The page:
News Corp.’s Rupert Murdoch, who’s been asked to testify in front of U.K. lawmakers, is facing at least six investigations stemming from a phone-hacking scandal and his bid to buy all of British Sky Broadcasting Group Plc.
News Corp. Deputy Chief Operating Officer James Murdoch was asked to testify for a second time on phone hacking to the U.K. Parliament’s Culture Committee after former employees challenged statements he made to the panel.
Rupert Murdoch’s News Corp. acted as a “shadow state,” assigning reporters to investigate a parliamentary panel looking into one of its newspapers, in what lawmaker Tom Watson called a successful attempt to intimidate the committee’s members.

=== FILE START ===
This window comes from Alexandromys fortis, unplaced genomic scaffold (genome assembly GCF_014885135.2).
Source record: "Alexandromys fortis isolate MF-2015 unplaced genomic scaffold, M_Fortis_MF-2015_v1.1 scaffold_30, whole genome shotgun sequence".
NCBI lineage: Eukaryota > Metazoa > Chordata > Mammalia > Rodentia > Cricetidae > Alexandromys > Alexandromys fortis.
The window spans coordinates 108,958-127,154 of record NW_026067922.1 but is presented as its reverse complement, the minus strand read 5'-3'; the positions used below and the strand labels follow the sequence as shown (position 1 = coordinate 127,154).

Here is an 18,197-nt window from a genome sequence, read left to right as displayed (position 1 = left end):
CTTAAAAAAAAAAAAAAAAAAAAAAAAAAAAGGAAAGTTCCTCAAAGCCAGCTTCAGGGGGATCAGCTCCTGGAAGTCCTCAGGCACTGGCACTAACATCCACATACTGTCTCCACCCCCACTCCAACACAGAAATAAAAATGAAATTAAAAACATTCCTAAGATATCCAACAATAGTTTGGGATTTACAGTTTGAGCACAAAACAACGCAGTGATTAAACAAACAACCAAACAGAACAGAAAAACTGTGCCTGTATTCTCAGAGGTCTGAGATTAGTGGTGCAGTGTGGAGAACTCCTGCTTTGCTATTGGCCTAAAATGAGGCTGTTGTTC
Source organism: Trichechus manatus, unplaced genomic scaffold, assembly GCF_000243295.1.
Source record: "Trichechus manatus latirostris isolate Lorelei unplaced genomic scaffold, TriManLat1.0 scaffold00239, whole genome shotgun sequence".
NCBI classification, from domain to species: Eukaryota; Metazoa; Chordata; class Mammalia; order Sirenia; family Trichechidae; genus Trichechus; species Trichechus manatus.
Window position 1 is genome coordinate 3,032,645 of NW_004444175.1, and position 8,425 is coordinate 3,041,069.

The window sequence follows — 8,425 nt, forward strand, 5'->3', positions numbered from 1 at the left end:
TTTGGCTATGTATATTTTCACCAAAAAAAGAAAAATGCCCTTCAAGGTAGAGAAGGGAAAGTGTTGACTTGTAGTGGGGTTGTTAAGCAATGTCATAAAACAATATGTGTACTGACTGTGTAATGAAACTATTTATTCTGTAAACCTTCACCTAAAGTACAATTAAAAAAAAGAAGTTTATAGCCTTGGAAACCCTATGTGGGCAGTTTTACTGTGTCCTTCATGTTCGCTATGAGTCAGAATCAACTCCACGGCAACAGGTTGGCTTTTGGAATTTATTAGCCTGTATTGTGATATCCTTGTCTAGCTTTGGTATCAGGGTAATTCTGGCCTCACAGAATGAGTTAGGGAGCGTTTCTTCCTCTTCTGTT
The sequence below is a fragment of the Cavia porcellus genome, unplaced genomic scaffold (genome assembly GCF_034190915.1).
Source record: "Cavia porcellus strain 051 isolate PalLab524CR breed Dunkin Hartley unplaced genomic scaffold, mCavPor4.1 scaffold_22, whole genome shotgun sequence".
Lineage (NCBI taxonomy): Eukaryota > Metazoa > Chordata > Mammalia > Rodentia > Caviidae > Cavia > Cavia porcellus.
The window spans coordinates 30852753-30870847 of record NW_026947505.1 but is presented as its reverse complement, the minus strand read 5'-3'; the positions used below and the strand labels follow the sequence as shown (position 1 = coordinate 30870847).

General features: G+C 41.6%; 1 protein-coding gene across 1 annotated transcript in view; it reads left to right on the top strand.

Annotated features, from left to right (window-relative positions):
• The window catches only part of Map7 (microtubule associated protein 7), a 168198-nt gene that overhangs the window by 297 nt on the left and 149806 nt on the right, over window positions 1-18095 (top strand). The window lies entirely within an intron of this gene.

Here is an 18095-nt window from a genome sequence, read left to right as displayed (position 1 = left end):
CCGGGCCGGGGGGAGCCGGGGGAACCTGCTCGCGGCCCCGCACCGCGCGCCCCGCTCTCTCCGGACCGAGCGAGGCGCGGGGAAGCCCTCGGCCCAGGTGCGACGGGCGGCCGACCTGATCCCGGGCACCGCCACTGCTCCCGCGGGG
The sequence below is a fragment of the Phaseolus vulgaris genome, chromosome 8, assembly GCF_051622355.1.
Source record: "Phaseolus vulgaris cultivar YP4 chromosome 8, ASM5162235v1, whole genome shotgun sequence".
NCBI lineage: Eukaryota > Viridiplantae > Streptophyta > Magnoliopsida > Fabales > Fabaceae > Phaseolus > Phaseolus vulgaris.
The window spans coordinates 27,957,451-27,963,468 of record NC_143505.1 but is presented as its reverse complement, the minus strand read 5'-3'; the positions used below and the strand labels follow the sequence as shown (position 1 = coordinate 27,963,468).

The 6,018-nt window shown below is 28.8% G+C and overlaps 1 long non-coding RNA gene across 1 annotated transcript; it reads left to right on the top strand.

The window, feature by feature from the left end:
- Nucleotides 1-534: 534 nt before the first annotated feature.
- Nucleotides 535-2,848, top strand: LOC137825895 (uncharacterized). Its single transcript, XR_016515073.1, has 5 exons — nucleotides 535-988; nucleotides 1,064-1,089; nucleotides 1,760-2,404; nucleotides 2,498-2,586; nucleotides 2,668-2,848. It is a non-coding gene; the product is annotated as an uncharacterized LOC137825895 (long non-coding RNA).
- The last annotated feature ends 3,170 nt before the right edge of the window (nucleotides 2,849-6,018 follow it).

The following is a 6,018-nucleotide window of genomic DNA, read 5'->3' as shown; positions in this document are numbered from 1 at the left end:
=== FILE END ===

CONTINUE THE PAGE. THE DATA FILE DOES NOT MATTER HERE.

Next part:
Former News of the World editor Colin Myler and the newspaper’s former lawyer, Tom Crone, may face action over evidence they gave to Parliament should U.K. lawmakers decide they failed to tell the truth on phone hacking.
John Whittingdale, head of the U.K. cross-party parliamentary committee that will question Rupert Murdoch, James Murdoch and Rebekah Brooks this week in connection with phone-hacking allegations, said the panel may interview Brooks separately.
News Corp.’s Rupert Murdoch and his son James as well as News International Chief Executive Officer Rebekah Brooks were summoned to appear before U.K. lawmakers to answer questions about the company paying police for stories.
Actor Hugh Grant and former U.K. Deputy Prime Minister John Prescott attended a dinner to honor Nick Davies, the Guardian newspaper reporter who in July 2009 broke the first story that phone hacking at News Corp.’s News of the World newspaper might extend beyond a “rogue” reporter.